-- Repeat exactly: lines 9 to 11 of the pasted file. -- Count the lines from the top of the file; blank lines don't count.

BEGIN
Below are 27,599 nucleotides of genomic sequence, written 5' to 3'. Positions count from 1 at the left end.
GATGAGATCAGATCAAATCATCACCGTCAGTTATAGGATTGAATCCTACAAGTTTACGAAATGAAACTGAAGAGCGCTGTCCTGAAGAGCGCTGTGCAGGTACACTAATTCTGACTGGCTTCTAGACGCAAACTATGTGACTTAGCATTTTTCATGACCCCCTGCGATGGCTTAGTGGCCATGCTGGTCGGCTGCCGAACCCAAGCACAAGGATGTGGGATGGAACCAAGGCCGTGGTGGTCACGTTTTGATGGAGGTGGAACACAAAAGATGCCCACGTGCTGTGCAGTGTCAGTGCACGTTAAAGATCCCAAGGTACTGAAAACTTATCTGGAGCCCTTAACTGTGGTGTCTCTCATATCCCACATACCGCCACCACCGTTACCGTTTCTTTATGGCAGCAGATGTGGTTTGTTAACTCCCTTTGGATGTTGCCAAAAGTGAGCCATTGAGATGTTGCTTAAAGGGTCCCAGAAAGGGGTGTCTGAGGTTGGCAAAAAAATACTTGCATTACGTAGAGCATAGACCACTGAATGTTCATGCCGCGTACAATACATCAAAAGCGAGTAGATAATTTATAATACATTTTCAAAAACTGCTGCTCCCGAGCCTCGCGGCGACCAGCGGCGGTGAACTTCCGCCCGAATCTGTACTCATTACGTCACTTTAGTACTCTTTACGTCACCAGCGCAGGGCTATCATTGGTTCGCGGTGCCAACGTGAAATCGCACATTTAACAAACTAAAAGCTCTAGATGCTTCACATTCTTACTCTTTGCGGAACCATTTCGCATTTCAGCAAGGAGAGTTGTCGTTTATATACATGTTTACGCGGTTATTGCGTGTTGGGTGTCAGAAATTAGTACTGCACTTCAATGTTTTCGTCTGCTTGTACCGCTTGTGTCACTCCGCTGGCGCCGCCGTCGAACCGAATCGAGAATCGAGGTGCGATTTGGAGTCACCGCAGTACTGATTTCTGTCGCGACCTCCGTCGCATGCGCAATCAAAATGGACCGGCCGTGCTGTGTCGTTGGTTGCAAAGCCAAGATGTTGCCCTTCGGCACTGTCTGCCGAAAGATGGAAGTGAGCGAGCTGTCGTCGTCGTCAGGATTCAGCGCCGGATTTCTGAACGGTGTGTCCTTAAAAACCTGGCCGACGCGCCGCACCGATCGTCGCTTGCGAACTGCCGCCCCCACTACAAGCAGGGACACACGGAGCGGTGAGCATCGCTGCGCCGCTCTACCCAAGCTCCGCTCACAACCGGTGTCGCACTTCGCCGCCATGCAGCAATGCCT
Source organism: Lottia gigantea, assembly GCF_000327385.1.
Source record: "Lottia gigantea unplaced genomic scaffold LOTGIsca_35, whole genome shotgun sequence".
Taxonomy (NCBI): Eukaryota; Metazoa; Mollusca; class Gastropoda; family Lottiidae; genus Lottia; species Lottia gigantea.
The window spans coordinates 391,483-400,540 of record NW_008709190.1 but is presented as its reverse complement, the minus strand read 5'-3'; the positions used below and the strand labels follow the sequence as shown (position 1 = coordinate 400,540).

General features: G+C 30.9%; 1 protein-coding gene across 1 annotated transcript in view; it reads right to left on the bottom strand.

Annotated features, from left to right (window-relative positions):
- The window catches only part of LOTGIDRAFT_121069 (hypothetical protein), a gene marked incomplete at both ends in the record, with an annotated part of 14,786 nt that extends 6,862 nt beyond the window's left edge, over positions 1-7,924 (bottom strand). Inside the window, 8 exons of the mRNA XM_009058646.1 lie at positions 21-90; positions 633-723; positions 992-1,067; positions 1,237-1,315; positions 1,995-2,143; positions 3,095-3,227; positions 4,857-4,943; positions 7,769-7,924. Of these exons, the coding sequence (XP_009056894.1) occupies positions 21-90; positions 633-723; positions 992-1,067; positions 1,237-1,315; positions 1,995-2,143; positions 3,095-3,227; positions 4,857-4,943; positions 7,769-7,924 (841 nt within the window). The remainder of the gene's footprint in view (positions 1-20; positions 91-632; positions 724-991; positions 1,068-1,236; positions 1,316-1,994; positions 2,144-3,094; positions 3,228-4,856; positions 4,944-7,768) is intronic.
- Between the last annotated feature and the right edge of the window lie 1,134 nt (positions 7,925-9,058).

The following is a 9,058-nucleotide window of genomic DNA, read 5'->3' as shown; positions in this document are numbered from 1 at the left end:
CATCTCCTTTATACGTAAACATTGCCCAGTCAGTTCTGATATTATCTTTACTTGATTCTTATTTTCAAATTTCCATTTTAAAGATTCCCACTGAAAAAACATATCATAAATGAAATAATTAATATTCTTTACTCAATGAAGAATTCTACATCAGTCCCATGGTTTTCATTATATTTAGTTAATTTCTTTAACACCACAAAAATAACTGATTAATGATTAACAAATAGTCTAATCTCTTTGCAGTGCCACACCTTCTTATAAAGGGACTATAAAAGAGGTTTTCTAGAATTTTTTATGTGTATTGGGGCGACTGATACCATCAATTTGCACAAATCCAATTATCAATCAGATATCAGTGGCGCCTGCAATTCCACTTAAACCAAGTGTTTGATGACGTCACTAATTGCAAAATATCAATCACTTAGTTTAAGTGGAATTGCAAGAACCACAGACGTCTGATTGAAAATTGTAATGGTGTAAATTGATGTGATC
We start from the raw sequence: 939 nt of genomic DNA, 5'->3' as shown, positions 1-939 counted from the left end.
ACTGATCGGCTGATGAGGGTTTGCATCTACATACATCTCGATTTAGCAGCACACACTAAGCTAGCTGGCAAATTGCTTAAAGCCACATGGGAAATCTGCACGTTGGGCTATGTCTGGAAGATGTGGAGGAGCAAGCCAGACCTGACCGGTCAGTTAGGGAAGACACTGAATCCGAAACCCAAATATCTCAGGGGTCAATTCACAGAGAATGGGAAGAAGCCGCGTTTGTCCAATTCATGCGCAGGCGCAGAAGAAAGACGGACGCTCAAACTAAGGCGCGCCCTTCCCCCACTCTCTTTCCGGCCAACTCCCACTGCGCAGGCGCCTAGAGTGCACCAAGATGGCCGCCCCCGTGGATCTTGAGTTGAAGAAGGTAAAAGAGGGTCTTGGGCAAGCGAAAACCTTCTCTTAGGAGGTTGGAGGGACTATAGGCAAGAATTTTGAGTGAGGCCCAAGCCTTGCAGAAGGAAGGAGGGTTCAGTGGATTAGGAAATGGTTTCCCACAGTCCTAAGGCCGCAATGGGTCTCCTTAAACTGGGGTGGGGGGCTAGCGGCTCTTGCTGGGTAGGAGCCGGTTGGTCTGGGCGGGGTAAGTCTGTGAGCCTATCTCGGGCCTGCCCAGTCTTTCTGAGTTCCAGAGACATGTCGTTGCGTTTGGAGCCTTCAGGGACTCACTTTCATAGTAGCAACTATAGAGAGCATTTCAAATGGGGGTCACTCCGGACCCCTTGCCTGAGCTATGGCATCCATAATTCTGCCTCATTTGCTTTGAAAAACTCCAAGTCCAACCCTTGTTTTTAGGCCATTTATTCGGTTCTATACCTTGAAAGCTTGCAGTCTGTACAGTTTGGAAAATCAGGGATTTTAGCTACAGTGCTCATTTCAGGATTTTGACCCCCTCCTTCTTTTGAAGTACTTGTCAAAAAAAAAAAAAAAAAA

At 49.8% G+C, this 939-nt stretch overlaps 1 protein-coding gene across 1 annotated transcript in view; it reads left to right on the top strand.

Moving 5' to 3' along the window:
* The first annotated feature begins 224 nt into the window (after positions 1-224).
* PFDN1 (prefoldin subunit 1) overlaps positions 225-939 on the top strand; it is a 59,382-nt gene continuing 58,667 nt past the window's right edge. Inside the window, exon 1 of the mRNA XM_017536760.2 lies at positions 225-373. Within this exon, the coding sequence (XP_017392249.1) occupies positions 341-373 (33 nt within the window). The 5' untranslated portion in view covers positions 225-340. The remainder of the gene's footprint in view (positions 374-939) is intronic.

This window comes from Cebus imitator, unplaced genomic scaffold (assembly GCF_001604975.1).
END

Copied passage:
- The window catches only part of LOTGIDRAFT_121069 (hypothetical protein), a gene marked incomplete at both ends in the record, with an annotated part of 14,786 nt that extends 6,862 nt beyond the window's left edge, over positions 1-7,924 (bottom strand). Inside the window, 8 exons of the mRNA XM_009058646.1 lie at positions 21-90; positions 633-723; positions 992-1,067; positions 1,237-1,315; positions 1,995-2,143; positions 3,095-3,227; positions 4,857-4,943; positions 7,769-7,924. Of these exons, the coding sequence (XP_009056894.1) occupies positions 21-90; positions 633-723; positions 992-1,067; positions 1,237-1,315; positions 1,995-2,143; positions 3,095-3,227; positions 4,857-4,943; positions 7,769-7,924 (841 nt within the window). The remainder of the gene's footprint in view (positions 1-20; positions 91-632; positions 724-991; positions 1,068-1,236; positions 1,316-1,994; positions 2,144-3,094; positions 3,228-4,856; positions 4,944-7,768) is intronic.
- Between the last annotated feature and the right edge of the window lie 1,134 nt (positions 7,925-9,058).

The following is a 9,058-nucleotide window of genomic DNA, read 5'->3' as shown; positions in this document are numbered from 1 at the left end: